Whittaker said she would “osmotically learn more about the technology sector and Google’s role in it” by observing and asking questions. When told about Google’s mission to index the world’s information, she recalls that it sounded relatively simple, even though it involved numerous complexities and touched on political, economic and social issues.
“Why is Google so excited about net neutrality?” Whittaker said, citing the company’s fight to ensure internet service providers offer equal access to content distribution.
Several European telecom providers are Now they’re urging regulators to require tech companies to pay them “fair share fees,” while the tech industry says such costs constitute an “internet tax” that hits them unfairly.
“I think I learned the technological nuances and the political and economic stuff at the same time,” Whittaker said. “Now I understand the difference between what we say publicly and how that might work internally.”
At Signal, Whittaker can focus on his mission without worrying about selling. Signal has become so popular with journalists, researchers and activists for its ability to encrypt messages so that third parties cannot eavesdrop on communications.
As a nonprofit, Whittaker said Signal is “vitally important” to society and that there was no underlying financial motivation for the app to deviate from its stated position of protecting private communications.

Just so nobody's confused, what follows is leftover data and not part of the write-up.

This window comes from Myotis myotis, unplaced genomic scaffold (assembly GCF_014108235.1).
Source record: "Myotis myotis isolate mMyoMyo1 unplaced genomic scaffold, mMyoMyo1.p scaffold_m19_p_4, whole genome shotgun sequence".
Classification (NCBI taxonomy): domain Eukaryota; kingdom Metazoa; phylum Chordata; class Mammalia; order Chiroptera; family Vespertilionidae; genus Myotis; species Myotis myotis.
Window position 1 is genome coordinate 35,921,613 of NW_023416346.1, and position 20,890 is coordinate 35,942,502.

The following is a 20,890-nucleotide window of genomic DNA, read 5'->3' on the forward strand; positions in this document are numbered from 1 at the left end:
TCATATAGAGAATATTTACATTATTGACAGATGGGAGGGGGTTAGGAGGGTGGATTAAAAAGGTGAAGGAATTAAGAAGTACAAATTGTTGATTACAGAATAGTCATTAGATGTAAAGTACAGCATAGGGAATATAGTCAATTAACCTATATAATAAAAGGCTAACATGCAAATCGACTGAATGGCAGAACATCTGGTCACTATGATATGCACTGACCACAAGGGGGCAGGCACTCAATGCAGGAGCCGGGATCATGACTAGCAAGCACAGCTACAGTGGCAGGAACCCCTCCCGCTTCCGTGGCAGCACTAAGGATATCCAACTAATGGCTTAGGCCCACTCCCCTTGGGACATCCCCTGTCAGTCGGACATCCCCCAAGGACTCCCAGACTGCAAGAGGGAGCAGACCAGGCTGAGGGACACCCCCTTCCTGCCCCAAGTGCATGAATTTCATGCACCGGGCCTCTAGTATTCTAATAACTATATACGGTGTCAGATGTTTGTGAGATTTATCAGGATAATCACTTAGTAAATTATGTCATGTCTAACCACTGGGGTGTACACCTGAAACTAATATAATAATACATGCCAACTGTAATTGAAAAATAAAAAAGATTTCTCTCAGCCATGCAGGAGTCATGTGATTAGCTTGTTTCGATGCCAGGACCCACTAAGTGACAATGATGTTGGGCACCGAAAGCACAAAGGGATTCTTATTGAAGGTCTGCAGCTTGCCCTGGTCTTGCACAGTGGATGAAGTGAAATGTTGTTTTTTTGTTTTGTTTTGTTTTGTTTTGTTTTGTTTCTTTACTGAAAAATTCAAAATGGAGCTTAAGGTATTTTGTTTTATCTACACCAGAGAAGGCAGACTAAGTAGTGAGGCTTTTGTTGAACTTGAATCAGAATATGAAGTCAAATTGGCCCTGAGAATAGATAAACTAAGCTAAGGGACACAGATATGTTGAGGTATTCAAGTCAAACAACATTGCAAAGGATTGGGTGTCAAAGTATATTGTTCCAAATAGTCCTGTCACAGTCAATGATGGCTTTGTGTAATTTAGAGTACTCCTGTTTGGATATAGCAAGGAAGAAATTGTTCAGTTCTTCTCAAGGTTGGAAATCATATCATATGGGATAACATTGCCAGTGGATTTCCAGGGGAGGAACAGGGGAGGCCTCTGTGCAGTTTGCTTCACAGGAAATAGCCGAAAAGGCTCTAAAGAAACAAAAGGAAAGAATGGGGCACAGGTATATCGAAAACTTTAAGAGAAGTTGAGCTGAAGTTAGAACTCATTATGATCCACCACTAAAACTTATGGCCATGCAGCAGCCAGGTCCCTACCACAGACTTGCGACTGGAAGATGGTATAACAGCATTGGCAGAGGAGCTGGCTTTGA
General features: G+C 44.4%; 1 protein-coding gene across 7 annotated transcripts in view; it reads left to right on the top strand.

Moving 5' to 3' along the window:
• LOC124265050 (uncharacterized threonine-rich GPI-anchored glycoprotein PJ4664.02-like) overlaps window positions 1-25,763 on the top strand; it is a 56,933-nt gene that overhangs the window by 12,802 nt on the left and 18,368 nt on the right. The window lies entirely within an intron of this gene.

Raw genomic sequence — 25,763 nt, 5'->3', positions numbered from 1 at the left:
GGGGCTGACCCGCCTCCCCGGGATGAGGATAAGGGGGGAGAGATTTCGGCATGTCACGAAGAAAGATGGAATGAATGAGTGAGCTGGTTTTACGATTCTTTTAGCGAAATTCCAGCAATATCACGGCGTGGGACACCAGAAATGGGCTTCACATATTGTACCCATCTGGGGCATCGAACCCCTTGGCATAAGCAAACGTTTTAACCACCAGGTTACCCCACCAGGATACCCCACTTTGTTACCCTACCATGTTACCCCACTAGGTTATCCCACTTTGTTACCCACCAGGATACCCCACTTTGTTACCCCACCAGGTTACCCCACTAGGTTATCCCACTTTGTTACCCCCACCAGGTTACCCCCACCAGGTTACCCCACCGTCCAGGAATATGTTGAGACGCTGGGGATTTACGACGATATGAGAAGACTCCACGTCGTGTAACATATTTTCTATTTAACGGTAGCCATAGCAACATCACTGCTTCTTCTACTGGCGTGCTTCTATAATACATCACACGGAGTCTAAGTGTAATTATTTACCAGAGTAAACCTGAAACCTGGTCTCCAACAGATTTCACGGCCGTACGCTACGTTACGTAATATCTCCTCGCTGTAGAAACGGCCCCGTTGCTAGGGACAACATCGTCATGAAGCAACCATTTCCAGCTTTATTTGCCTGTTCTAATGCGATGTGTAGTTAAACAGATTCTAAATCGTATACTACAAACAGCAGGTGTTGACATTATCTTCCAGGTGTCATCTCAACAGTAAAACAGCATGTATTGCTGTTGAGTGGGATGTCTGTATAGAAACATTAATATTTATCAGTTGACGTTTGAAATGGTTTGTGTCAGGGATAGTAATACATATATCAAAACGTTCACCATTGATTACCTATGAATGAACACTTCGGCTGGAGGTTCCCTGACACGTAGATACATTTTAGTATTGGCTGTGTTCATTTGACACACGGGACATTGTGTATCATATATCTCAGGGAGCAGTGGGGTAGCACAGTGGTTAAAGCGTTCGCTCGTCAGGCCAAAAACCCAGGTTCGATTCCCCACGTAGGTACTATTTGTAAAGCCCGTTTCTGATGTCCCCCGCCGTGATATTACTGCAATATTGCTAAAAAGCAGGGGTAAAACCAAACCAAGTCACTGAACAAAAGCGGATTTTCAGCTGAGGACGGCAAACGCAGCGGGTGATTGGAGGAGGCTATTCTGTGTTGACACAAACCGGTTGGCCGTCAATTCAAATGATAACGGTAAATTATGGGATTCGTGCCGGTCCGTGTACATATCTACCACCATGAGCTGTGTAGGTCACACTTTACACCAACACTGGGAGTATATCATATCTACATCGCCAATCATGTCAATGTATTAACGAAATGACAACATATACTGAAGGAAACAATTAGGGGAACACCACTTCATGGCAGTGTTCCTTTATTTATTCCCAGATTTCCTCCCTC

“We try our best, sometimes spending a lot more money and a lot more time, to make sure we have as little data as possible,” Whittaker said. “We don’t know who’s talking to whom, we don’t know who you are, we don’t know your profile photo or who’s in the groups you’re talking to.”
Tesla and Twitter CEO Elon Musk has praised Signal as a direct messaging tool, tweeting in November that “the goal of Twitter DMs is to outperform Signal.”
Musk and Whittaker share some concerns about companies capitalizing on AI technologies. Musk was an early supporter of ChatGPT creators OpenAI, which was founded as a non-profit organization. But he said in a recent tweet that it has become a “maximum profit company effectively controlled by Microsoft.” In January, Microsoft announced a multi-billion dollar investment in OpenAI, which bills itself as a capped profit company.
OpenAI’s confusing structure aside, Whittaker is riding on the ChatGPT hype. Google recently entered the generative AI market and unveiled its chatbot called Bard.
Whittaker said she finds little value in the technology and struggles to see breakthrough uses. Eventually the excitement will subside, though “maybe not as abruptly as Web3 or something,” she said.
“It doesn’t understand anything at all,” Whittaker said of ChatGPT and similar tools. “It predicts what the next word in a sentence is likely to be.”
OpenAI did not immediately respond to a request for comment.
She worries companies could use generative AI software to “justify the degradation of people’s jobs,” which would result in writers, editors and content creators losing their careers. And she definitely wants people to know that Signal has absolutely no plans to integrate ChatGPT into its service.
“On the record, as loud as possible, no!” said Whittaker.
REGARD: The AI hype is real
Source : www.cnbc.com